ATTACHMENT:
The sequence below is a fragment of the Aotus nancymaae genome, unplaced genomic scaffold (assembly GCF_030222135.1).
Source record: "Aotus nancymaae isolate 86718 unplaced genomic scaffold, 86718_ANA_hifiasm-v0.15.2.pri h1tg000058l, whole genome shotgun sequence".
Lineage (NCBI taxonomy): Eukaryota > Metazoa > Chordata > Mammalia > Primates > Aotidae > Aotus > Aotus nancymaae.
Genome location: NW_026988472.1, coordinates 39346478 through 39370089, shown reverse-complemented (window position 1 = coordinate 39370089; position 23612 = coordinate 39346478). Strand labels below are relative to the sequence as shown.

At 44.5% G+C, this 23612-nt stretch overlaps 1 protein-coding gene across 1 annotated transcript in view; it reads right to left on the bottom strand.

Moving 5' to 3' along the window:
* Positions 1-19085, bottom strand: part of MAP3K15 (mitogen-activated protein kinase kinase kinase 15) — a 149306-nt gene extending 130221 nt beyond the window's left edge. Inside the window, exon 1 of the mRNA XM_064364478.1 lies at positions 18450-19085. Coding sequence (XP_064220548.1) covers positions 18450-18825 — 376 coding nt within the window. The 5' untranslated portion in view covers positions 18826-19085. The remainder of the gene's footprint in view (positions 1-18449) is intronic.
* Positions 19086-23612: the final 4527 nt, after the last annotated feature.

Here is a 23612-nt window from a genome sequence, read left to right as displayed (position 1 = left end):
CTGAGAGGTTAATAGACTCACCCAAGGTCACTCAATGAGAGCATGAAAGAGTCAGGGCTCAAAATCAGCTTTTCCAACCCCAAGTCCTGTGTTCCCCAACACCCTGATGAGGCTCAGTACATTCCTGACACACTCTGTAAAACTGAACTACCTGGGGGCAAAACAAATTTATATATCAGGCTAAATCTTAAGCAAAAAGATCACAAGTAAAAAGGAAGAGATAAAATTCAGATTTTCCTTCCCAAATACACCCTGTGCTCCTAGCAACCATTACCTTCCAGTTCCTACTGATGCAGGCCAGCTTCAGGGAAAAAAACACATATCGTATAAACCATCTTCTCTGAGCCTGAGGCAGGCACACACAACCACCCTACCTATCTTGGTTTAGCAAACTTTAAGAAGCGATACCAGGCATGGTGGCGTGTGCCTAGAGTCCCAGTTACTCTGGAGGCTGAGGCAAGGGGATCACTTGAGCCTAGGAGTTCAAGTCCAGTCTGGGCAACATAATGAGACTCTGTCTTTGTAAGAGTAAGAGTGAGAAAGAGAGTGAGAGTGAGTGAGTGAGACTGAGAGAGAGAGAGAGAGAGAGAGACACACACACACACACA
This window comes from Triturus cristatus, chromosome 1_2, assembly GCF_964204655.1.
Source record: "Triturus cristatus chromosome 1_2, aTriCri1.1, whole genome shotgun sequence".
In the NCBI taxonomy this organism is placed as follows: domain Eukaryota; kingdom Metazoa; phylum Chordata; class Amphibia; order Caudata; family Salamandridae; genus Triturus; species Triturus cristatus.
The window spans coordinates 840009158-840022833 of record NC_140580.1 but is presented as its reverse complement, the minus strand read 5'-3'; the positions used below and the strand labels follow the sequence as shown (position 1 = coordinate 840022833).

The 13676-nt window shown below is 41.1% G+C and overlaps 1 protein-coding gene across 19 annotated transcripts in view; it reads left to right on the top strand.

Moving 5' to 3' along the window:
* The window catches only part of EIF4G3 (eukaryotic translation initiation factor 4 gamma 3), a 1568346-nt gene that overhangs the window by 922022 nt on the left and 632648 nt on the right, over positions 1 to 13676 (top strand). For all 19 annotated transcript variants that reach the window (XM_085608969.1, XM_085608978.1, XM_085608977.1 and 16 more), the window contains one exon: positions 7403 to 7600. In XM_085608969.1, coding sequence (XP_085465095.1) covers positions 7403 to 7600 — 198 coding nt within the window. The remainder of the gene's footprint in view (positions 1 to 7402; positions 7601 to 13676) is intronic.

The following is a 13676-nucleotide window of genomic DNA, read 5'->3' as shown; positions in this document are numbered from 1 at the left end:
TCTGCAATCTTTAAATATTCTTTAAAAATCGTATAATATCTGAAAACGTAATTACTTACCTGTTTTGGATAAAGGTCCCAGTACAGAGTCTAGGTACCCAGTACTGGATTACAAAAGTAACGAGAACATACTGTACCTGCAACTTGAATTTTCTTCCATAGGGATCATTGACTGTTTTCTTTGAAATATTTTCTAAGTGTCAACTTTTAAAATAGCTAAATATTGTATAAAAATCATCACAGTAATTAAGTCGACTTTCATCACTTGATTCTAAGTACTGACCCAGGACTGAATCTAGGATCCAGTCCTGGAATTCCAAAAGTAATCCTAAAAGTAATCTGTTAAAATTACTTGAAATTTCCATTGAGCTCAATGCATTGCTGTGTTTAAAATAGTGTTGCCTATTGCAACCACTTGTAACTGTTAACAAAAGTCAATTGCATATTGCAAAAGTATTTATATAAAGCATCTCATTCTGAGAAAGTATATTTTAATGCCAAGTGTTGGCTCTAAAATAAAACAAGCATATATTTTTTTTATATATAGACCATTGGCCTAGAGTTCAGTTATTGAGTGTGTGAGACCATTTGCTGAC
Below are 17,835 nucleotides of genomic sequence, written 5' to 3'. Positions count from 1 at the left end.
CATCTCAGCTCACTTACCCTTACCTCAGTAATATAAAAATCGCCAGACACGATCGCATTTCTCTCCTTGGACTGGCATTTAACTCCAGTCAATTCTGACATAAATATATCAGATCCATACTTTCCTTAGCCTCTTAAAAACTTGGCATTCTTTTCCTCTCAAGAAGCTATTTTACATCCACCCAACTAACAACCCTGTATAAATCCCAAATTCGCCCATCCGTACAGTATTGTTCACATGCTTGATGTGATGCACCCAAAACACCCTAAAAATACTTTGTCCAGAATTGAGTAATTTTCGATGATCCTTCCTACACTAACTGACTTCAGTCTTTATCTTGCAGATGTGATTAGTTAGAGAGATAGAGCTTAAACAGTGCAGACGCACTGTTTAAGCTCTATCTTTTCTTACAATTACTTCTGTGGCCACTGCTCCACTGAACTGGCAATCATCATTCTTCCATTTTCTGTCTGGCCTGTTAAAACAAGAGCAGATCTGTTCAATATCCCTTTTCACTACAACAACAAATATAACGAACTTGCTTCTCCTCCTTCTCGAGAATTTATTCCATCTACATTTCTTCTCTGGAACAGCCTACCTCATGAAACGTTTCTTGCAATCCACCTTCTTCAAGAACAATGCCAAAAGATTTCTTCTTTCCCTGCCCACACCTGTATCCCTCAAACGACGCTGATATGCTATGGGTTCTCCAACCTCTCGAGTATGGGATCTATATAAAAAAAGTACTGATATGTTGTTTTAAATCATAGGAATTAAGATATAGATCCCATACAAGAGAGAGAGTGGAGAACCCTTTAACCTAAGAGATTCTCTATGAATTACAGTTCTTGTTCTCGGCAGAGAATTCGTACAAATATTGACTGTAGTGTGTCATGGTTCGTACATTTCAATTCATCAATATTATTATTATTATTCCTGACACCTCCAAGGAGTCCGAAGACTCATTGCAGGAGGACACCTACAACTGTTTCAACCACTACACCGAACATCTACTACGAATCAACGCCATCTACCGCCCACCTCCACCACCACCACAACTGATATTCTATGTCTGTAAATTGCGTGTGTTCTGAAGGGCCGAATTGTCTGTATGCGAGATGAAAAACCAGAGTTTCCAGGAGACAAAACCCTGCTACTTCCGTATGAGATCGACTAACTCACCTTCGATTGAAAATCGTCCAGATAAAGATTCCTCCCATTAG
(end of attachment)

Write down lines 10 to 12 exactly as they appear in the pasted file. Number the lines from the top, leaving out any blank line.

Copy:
CTGAGAGGTTAATAGACTCACCCAAGGTCACTCAATGAGAGCATGAAAGAGTCAGGGCTCAAAATCAGCTTTTCCAACCCCAAGTCCTGTGTTCCCCAACACCCTGATGAGGCTCAGTACATTCCTGACACACTCTGTAAAACTGAACTACCTGGGGGCAAAACAAATTTATATATCAGGCTAAATCTTAAGCAAAAAGATCACAAGTAAAAAGGAAGAGATAAAATTCAGATTTTCCTTCCCAAATACACCCTGTGCTCCTAGCAACCATTACCTTCCAGTTCCTACTGATGCAGGCCAGCTTCAGGGAAAAAAACACATATCGTATAAACCATCTTCTCTGAGCCTGAGGCAGGCACACACAACCACCCTACCTATCTTGGTTTAGCAAACTTTAAGAAGCGATACCAGGCATGGTGGCGTGTGCCTAGAGTCCCAGTTACTCTGGAGGCTGAGGCAAGGGGATCACTTGAGCCTAGGAGTTCAAGTCCAGTCTGGGCAACATAATGAGACTCTGTCTTTGTAAGAGTAAGAGTGAGAAAGAGAGTGAGAGTGAGTGAGTGAGACTGAGAGAGAGAGAGAGAGAGAGAGACACACACACACACACA
This window comes from Triturus cristatus, chromosome 1_2, assembly GCF_964204655.1.
Source record: "Triturus cristatus chromosome 1_2, aTriCri1.1, whole genome shotgun sequence".